The New York State Department of Health has informed Suffolk County health officials that ten additional mosquito samples tested positive for West Nile virus. The samples, all Culex pipiens-restuans, were collected on August 20 and August 21 from Lindenhurst (1), North Babylon (1), Farmingville (1), Huntington Station (1), and Commack (1), West Babylon (1), North Patchogue(1), and Rocky Point (3). No new mosquito samples have tested positive for Easter Equine Encephalitis (EEE) at this time.
To date, Suffolk County has reported 53 mosquito samples that have tested positive for West Nile virus and six that have tested positive for EEE. Four birds have tested positive for West Nile virus. No humans or horses have tested positive for West Nile virus in Suffolk County this year.
“The confirmation of West Nile virus in mosquito samples or birds indicates the presence of West Nile virus in the area,” said Dr. Tomarken. “While there is no cause for alarm, we advise residents to cooperate with us in our efforts to reduce their exposure to the virus, which can be debilitating to humans.”
West Nile virus may cause a range of symptoms, from mild to severe. Symptoms may include fever, headache, vomiting, muscle aches, joint pain, and fatigue. There is no specific treatment for West Nile virus. Patients are treated with supportive therapy as needed.
The Suffolk County Department of Health Services continues to ask residents to assist in controlling the mosquito population by eliminating standing water on their property. With the finding of Eastern Equine Encephalitis virus in the county, Dr. Tomarken is asking the public to take steps to be even more vigilant, especially those who live in or visit the Manorville area.
Individuals, especially those aged 50 or over, or those with compromised immune systems, are urged to take precautions to avoid being bitten by mosquitoes. To avoid mosquito bites, residents are advised to:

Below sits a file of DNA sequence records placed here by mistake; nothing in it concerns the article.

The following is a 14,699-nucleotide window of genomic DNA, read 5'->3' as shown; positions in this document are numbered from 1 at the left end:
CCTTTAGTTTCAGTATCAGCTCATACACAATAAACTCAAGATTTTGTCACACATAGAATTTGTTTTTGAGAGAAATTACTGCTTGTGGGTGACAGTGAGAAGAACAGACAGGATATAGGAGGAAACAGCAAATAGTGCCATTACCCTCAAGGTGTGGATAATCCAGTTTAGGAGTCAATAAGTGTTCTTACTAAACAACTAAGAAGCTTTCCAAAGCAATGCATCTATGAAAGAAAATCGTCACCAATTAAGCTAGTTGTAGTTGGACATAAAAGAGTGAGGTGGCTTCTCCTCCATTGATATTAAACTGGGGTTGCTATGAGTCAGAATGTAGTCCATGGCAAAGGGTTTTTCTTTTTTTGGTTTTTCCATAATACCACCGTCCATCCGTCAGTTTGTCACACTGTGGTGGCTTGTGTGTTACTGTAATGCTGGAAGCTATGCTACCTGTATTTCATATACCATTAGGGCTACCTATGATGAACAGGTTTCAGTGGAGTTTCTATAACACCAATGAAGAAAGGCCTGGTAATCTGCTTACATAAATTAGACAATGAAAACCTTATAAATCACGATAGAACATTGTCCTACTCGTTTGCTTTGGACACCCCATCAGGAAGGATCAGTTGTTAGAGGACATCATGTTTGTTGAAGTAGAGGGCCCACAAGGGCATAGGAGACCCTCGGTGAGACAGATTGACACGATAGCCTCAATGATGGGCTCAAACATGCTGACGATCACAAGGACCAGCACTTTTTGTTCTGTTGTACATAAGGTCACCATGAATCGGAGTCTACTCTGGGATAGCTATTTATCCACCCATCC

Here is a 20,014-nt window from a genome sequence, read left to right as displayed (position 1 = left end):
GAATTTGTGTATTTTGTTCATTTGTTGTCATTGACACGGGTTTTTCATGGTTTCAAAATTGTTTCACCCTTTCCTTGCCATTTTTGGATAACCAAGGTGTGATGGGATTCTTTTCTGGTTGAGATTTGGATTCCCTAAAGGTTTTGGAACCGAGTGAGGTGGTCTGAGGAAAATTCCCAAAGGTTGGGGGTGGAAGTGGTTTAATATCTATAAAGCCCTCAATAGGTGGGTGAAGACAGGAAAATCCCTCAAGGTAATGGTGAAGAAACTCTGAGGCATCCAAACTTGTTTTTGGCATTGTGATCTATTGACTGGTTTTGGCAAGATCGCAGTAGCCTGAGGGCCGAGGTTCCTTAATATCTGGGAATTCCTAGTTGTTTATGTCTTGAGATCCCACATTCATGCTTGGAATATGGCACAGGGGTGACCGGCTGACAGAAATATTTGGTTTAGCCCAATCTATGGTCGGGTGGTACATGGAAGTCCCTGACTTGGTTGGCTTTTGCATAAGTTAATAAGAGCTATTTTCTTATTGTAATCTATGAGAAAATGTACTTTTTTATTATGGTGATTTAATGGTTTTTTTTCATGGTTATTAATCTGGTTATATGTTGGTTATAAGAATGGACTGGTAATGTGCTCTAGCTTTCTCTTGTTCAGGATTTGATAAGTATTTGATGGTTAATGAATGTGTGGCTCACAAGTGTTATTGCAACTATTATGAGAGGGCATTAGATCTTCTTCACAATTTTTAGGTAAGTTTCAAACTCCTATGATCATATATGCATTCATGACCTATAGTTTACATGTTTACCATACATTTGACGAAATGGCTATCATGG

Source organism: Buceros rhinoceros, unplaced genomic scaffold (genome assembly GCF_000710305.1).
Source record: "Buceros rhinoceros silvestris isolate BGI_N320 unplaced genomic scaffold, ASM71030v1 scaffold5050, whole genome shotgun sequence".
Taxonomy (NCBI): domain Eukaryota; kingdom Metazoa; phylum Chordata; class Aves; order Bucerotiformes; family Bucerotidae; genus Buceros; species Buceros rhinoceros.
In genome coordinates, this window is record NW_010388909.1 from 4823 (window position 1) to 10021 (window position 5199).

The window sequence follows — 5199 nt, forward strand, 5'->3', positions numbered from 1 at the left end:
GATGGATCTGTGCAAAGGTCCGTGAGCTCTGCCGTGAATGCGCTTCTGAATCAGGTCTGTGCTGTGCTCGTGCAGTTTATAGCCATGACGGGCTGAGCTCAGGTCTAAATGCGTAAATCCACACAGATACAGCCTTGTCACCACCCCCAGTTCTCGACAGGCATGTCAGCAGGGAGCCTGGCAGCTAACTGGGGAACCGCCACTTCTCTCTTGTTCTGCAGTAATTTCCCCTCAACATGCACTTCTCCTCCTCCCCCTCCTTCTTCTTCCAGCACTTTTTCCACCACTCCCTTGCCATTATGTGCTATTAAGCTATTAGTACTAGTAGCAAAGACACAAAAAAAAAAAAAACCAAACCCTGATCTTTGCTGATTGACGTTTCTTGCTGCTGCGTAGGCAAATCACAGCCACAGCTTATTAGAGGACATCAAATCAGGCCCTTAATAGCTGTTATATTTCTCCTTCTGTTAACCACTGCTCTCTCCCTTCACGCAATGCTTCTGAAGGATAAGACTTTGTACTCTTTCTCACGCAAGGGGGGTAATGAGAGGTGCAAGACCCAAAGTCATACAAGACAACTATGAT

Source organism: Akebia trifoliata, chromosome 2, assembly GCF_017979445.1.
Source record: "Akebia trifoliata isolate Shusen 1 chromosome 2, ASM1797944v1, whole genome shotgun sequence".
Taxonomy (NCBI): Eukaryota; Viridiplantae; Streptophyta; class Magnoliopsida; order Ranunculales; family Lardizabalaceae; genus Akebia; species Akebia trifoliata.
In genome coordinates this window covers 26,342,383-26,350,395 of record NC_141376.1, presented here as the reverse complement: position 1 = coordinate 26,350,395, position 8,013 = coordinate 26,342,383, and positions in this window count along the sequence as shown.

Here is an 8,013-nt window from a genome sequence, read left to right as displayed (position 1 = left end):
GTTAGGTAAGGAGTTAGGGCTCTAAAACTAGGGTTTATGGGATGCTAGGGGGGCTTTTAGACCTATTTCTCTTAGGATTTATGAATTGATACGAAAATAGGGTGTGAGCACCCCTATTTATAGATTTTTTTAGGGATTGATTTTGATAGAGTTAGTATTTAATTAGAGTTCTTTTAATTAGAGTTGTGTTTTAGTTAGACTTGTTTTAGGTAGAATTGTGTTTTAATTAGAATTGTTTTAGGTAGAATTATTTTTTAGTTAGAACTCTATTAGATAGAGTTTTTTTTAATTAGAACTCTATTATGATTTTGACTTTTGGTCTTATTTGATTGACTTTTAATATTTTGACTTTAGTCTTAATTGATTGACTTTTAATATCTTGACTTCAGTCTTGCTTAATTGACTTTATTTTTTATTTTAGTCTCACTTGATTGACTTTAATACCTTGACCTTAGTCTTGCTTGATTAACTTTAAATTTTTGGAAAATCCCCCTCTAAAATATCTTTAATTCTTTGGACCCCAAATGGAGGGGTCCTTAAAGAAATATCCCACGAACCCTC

- Minimize outdoor activities between dusk and dawn.
- Wear shoes and socks, long pants and long-sleeved shirts when mosquitoes are active.
- Use mosquito repellent, following label directions carefully.
- Make sure all windows and doors have screens, and that all screens are in good repair.
- Keep mosquitoes from laying eggs inside and outside of your home. Once a week, empty and scrub, turn over, cover, or throw out containers that hold water, such as vases, pet water bowls, flowerpot saucers, discarded tires, buckets, pool covers, birdbaths, trash cans and rain barrels.
- Download a copy of Suffolk County’s informational brochure “Get the Buzz on Mosquito Protection,” available in English and Spanish, and share it with your community.
Dead birds may indicate the presence of West Nile virus in the area. To report dead birds, call the Public Health Information Line in Suffolk County at 631-787-2200 from 9 a.m. to 4:30 p.m., Monday through Friday. Residents are encouraged to take a photograph of any bird in question.
To report mosquito problems or stagnant pools of water, call the Department of Public Works’ Vector Control Division at 631-852-4270.
For further information on mosquito borne illnesses, visit the Department of Health Services’ website.